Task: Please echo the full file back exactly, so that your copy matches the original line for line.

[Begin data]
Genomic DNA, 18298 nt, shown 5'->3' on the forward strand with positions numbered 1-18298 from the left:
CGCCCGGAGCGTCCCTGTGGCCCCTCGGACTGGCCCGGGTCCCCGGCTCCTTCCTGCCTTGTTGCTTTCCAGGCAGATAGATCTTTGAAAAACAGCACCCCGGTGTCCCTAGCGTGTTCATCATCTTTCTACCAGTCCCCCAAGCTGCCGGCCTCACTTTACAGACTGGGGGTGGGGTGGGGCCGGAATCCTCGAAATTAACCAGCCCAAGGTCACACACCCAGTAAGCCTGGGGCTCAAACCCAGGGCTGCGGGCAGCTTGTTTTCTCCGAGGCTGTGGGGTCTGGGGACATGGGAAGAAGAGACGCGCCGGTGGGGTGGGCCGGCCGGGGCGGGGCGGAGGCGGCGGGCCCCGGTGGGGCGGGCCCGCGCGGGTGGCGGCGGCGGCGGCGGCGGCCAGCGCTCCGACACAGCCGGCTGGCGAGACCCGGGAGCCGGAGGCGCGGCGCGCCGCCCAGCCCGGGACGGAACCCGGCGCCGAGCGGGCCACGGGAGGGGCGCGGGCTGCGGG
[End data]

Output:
Genomic DNA, 18298 nt, shown 5'->3' on the forward strand with positions numbered 1-18298 from the left:
CGCCCGGAGCGTCCCTGTGGCCCCTCGGACTGGCCCGGGTCCCCGGCTCCTTCCTGCCTTGTTGCTTTCCAGGCAGATAGATCTTTGAAAAACAGCACCCCGGTGTCCCTAGCGTGTTCATCATCTTTCTACCAGTCCCCCAAGCTGCCGGCCTCACTTTACAGACTGGGGGTGGGGTGGGGCCGGAATCCTCGAAATTAACCAGCCCAAGGTCACACACCCAGTAAGCCTGGGGCTCAAACCCAGGGCTGCGGGCAGCTTGTTTTCTCCGAGGCTGTGGGGTCTGGGGACATGGGAAGAAGAGACGCGCCGGTGGGGTGGGCCGGCCGGGGCGGGGCGGAGGCGGCGGGCCCCGGTGGGGCGGGCCCGCGCGGGTGGCGGCGGCGGCGGCGGCGGCCAGCGCTCCGACACAGCCGGCTGGCGAGACCCGGGAGCCGGAGGCGCGGCGCGCCGCCCAGCCCGGGACGGAACCCGGCGCCGAGCGGGCCACGGGAGGGGCGCGGGCTGCGGG